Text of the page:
(Gannett Government Media Corp)
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Increasingly concerned that time is running out for Congress to avoid $500 billion in automatic defense cuts, the Pentagon is assessing all options, including the implications of a one-year, $100 billion, government-wide "mini-sequester" deficit-reduction deal, Defense Department and industry sources said.
Obama administration officials are adamant they are not planning for sequestration and that they continue to urge lawmakers to pass a long-term debt-reduction deal that would avoid automatic cuts entirely. But worries are mounting that lawmakers will be unable to strike a deal to cut spending while increasing taxes before the November elections.
Defense Secretary Leon Panetta detailed four possible scenarios facing the department during a closed-door meeting July 23 in the latest in a series of high-level meetings between DoD's top official and industry leaders. He was joined by Frank Kendall, the Pentagon's acquisition chief; Bob Hale, comptroller; and Brett Lambert, the industrial policy chief.
At the meeting, Panetta said he would rather see a more comprehensive, long-term deficit-reduction deal but suggested the most politically practical solution may be a short-term agreement of one or two years, according to participants.
The four scenarios they're considering are:
• Congress does not act and sequestration happens.
• During the lame-duck session of Congress after the November elections, a plan is constructed to thwart sequestration.
• Members of Congress come up with a $1.2 trillion cut to avert sequestration before the election.
• Congress inserts language into a continuing resolution that delays sequestration another year or two, when there is a less-heated political environment, but the government implements the first and perhaps second years of cuts, which some refer to as the "mini-sequester."
As in past meetings, Panetta and top executives discussed how sequestration could result in massive job cuts and how other Cabinet agencies should pressure Congress to modify the Budget Control Act of 2011 — the law that mandates sequestration to lower the U.S. budget deficit — should lawmakers fail to agree on alternate ways to reduce the country's debt.
"Panetta is right now the only Cabinet official that is doing anything to try to ward off what is going to be a total disaster for all industries, not just the defense industry," said one official who attended the meeting.
"Secretary Panetta and industry are 100 percent on the same sheet of music on the fact that everybody's got to do everything we can to basically put pressure on the Congress to fix the problem," the official said.
Panetta has repeatedly said full sequestration would be devastating to DoD and the defense industry.
There is a "strong sense" in the Pentagon that a long-term deficit-reduction deal will not happen, another source said.
Republican and Democratic lawmakers are not expected to act on a debt compromise — specifically one that could include tax increases — before to the elections.
"The department's position is clear. We want a budget deal — one that's balanced — so that we can avoid the devastating consequences of sequestration," Pentagon Press Secretary George Little said. "The stakes are too high for a nation facing a serious fiscal crisis."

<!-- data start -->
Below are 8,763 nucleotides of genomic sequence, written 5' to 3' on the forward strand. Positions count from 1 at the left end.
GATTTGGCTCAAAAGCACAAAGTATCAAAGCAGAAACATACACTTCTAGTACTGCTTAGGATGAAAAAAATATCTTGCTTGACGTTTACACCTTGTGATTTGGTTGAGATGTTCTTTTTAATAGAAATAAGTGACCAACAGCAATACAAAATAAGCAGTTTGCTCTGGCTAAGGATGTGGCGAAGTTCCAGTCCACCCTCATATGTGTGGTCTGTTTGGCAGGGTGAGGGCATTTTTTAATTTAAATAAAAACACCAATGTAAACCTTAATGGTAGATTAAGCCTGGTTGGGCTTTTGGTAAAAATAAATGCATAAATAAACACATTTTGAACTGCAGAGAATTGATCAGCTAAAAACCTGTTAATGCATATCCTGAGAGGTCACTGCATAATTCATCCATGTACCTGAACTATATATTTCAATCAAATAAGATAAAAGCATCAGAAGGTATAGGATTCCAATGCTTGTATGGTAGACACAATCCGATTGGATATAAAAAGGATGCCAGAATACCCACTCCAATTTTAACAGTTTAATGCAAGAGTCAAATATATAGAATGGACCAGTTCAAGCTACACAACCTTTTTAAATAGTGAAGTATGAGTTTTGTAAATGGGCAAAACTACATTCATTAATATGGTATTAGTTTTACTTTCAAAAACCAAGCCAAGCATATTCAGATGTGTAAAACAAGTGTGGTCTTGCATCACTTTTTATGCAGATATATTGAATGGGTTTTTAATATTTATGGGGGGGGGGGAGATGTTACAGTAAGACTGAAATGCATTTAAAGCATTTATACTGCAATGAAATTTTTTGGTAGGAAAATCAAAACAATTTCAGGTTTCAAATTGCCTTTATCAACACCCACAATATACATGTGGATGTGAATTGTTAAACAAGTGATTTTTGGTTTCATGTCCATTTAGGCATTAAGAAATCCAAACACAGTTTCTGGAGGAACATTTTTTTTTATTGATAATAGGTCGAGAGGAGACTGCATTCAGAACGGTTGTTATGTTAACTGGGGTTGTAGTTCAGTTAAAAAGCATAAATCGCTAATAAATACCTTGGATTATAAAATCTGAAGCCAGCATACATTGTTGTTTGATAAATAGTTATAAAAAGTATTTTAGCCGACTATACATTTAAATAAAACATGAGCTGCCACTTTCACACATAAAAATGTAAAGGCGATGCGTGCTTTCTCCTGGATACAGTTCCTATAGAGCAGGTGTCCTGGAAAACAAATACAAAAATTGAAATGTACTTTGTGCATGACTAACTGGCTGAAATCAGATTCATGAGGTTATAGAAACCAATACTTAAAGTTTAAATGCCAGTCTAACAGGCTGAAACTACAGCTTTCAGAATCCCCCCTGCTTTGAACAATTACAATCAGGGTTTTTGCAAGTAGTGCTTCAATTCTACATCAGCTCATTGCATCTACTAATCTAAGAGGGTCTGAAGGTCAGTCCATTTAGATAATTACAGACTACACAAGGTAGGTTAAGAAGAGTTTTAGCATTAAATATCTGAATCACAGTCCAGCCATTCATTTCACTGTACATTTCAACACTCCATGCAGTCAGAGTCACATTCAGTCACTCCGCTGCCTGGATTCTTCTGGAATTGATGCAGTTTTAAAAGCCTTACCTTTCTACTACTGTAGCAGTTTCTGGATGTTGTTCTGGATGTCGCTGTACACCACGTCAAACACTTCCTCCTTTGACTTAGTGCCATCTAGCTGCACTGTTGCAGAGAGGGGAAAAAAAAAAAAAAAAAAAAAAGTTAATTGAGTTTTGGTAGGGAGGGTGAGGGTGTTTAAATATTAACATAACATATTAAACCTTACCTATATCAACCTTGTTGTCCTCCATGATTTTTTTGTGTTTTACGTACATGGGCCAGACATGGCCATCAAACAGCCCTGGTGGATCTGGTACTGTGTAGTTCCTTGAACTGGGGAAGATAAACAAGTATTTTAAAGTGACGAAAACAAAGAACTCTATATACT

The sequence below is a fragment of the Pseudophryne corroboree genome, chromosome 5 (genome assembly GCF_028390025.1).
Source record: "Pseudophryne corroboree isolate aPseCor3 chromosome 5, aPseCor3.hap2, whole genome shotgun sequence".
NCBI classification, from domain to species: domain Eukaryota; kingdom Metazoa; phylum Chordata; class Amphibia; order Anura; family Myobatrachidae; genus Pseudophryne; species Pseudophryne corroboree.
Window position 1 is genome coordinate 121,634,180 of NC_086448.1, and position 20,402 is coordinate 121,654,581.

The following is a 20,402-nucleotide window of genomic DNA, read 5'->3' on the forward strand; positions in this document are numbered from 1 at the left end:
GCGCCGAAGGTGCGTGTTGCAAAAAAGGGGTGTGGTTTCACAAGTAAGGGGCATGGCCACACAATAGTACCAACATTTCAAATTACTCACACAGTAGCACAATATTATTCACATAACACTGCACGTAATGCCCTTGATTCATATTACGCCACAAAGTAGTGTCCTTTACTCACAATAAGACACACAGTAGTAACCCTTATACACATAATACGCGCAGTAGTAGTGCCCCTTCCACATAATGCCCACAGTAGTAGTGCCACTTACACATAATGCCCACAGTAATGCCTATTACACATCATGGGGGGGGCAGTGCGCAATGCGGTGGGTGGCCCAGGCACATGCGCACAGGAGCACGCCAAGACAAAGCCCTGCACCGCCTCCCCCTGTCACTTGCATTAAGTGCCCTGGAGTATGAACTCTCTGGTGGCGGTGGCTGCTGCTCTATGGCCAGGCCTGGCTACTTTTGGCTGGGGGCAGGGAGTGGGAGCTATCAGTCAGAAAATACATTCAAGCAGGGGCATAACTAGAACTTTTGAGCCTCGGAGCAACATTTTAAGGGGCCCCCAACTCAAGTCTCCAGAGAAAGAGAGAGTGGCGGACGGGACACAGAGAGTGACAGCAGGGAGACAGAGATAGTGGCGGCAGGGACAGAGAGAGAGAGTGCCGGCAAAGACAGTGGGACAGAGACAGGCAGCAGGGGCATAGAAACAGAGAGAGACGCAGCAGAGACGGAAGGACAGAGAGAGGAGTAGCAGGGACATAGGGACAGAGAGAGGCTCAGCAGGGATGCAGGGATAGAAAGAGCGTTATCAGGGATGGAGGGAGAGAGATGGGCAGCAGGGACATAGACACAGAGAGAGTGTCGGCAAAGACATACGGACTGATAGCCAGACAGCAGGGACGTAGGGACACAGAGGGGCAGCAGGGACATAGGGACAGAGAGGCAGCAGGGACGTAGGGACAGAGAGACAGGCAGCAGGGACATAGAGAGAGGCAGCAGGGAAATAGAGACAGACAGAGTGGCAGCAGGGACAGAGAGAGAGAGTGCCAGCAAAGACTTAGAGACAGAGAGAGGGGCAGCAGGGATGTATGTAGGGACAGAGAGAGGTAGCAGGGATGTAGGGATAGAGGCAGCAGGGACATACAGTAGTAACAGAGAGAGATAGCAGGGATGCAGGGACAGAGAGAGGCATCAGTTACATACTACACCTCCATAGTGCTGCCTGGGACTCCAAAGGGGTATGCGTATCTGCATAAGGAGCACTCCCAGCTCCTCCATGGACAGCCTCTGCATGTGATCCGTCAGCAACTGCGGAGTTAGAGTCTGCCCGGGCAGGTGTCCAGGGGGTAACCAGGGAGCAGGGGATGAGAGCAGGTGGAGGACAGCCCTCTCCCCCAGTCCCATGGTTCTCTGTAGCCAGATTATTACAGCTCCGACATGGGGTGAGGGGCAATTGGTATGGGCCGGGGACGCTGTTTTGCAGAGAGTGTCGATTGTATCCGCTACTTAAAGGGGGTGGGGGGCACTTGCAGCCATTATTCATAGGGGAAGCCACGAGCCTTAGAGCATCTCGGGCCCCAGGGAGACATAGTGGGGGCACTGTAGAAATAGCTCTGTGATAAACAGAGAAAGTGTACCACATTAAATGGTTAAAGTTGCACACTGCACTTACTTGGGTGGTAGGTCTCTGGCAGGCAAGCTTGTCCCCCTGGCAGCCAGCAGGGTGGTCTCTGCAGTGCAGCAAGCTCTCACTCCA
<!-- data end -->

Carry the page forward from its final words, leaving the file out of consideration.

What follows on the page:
Sequestration calls for $1.2 trillion in mandated cuts across the federal government over the next decade. The Pentagon's share of those cuts is about $500 billion.
The 2013 share of the 10-year sequestration cuts totals about $109 billion across the entire federal government.
"Clearly, it would have less impact than a trillion-dollar hit, [should] sequestration be fully implemented," said Gen. Norton Schwartz, then Air Force chief of staff, during the July 26 taping of the TV show "This Week in Defense News," when asked about the impact of a one-year deal (Schwartz retired Aug. 10).
"We're not privy to those conversations, and if our target is an additional $100 billion, we will make choices based on the priority of our capabilities, those that are in demand from our combatant commanders and so on," Schwartz said. "The only thing that is very important is maintaining balance — balance between readiness of a smaller force and making sure that we don't completely mortgage the future."
The federal government has faced numerous shutdown threats over the past year, as lawmakers in both chambers of Congress have been unable to agree on a plan to lower the federal deficit.
Since November, Pentagon officials have been frustrated with the lack of urgency Congress has shown to come up with a plan to avert sequestration. Panetta has routinely called for Congress to put everything on the table to address the debt, including defense and domestic spending, entitlements and revenues.
For months, DoD officials have insisted they are not planning for sequestration and will not start planning until directed to do so by the White House Office of Management and Budget.
People close to Panetta said he is frustrated that the Pentagon has been forced to spend so much time thinking about sequestration, especially as U.S. military operations around the world have intensified in recent months.
The Pentagon has been closely monitoring fighting in Syria, Iran's continued pursuit of nuclear weapons and North Korean militaristic threats.